Intersections are planned points of conflict where people cross paths as they travel from point A to point B. To reduce potential crashes at these points of conflict, intersections feature enhanced safety elements such as street lighting, increased signage and signals and crosswalk striping. But intersection safety is more than just following traffic signals.
Travelers in all modes of transportation encounter each other at intersections, which is why smart #IntersectionInteractions are fundamental to staying safe on the road. These interactions result from understanding how you’re intended to move through an intersection and making decisions that ensure the safety of all road users – pedestrians, drivers and bicyclists. Any time you approach an intersection, make sure you #KnowWhenToGo.
Information Courtesy Alabama Department of Transportation
Common Intersection Interactions
When a pedestrian signal is present, pedestrians only have the right-of-way at a crosswalk when the pedestrian signal gives you the go-ahead. Be sure to wait for the WALK signal – oncoming traffic may have a green arrow that you are unable to see.
All turning traffic yields to pedestrians unless the traffic signal shows a green turn arrow, in which case you have the right-of-way to make a “protected” left turn.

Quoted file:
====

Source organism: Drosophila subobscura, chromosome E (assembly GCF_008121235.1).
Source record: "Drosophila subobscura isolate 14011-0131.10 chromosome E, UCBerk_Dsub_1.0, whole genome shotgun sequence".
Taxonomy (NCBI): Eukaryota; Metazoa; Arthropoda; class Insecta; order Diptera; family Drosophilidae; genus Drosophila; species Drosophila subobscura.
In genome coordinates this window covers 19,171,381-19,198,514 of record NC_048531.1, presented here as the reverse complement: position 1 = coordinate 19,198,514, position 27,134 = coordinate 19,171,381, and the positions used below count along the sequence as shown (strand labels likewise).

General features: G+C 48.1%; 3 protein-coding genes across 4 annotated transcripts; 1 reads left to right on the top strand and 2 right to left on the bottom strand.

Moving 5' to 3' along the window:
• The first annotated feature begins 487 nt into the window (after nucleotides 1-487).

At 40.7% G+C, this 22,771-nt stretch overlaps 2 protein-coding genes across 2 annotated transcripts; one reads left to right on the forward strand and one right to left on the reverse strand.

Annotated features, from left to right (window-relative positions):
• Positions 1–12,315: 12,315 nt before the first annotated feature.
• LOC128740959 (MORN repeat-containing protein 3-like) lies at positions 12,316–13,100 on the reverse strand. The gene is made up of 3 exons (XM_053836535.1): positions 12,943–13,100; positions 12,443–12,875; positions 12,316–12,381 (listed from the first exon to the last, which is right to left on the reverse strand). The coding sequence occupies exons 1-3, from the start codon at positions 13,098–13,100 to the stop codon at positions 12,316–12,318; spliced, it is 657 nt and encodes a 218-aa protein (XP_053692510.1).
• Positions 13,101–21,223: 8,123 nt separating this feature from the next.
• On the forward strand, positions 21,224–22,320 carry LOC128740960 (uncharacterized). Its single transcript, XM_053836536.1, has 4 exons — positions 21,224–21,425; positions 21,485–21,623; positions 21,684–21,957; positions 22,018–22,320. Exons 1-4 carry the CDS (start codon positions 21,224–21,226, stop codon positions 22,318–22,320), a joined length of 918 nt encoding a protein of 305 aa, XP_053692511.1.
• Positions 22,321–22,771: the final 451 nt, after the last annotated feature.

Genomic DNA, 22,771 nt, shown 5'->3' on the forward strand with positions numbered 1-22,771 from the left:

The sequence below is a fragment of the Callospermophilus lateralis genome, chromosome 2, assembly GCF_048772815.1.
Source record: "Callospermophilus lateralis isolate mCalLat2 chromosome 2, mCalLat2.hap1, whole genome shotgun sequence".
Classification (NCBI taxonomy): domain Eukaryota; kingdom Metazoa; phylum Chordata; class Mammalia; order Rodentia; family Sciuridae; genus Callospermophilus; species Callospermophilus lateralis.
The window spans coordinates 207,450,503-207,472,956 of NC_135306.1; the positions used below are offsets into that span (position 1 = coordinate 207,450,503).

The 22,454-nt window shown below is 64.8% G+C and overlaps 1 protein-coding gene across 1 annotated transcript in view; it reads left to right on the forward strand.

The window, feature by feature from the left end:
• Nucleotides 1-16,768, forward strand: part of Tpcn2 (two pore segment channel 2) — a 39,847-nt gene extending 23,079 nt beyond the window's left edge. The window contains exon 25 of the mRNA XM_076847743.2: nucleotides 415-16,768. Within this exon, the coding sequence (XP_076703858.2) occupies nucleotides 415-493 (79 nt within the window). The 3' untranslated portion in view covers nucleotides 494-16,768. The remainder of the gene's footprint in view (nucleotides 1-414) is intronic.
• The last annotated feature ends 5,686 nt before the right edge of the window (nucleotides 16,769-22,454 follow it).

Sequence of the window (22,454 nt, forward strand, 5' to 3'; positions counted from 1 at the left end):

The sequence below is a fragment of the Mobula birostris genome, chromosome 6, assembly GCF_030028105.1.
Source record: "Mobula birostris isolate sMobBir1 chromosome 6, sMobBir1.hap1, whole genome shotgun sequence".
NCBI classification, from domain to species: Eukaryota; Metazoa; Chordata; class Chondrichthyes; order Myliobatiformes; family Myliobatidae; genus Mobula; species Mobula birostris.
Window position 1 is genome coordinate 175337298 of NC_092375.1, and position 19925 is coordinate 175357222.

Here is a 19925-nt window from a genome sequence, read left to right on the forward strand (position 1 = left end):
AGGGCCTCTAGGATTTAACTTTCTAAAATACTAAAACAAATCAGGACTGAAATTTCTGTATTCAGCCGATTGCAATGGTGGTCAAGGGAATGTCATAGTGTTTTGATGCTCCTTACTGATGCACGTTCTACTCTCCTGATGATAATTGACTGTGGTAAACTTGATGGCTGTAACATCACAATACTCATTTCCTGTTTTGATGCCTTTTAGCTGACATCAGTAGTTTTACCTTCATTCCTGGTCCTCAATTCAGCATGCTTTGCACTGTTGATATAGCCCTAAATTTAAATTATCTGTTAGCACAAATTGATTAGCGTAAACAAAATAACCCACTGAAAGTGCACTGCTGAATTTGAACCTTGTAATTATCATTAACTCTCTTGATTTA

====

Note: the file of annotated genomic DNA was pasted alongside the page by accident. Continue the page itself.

If you need to make a right turn and a bicyclist is beside or behind you, you must allow the bicyclist to pass through the intersection first before making your turn. Check your blind spot, use your turn signal and avoid making a “right hook,” or cutting off the bicyclist. The right hook is an extremely alarming and hazardous scenario for bicyclists.
If you’re waiting to cross the street at a crosswalk and there is no pedestrian crosswalk signal present, you have the right-of-way ONLY when the street is clear for you to begin crossing without causing a driver or bicyclist to slow down, even on campus.
When making an unprotected left turn without a green arrow, you must yield to all oncoming traffic including pedestrians and right-turning vehicles, unless the right turn lane has a yield sign. A right-turning vehicle with a yield sign must yield to all other traffic at the intersection regardless of where they are coming from.
If you’re a driver or a bicyclist, you must obey all traffic signals and yield the right-of-way to pedestrians who are already within the crosswalk. Also make sure the intersection is clear of all traffic before turning.
Jaywalking is never legal. If you need to cross the street and there is no designated crosswalk present, you must cross the street at an intersection. Speed limits are typically higher mid-block, and it’s more difficult for drivers and bicyclists to anticipate when you’ll cross.
Anytime there is a yield sign present, you must yield right-of-way to all other vehicles (including bicycles) and pedestrians. Always obey traffic signs and signals.
When passing through a traffic circle, always move to the right. Yield to any traffic already within the traffic circle, as they have the right-of-way, and use turn signals to notify other travelers when you are exiting.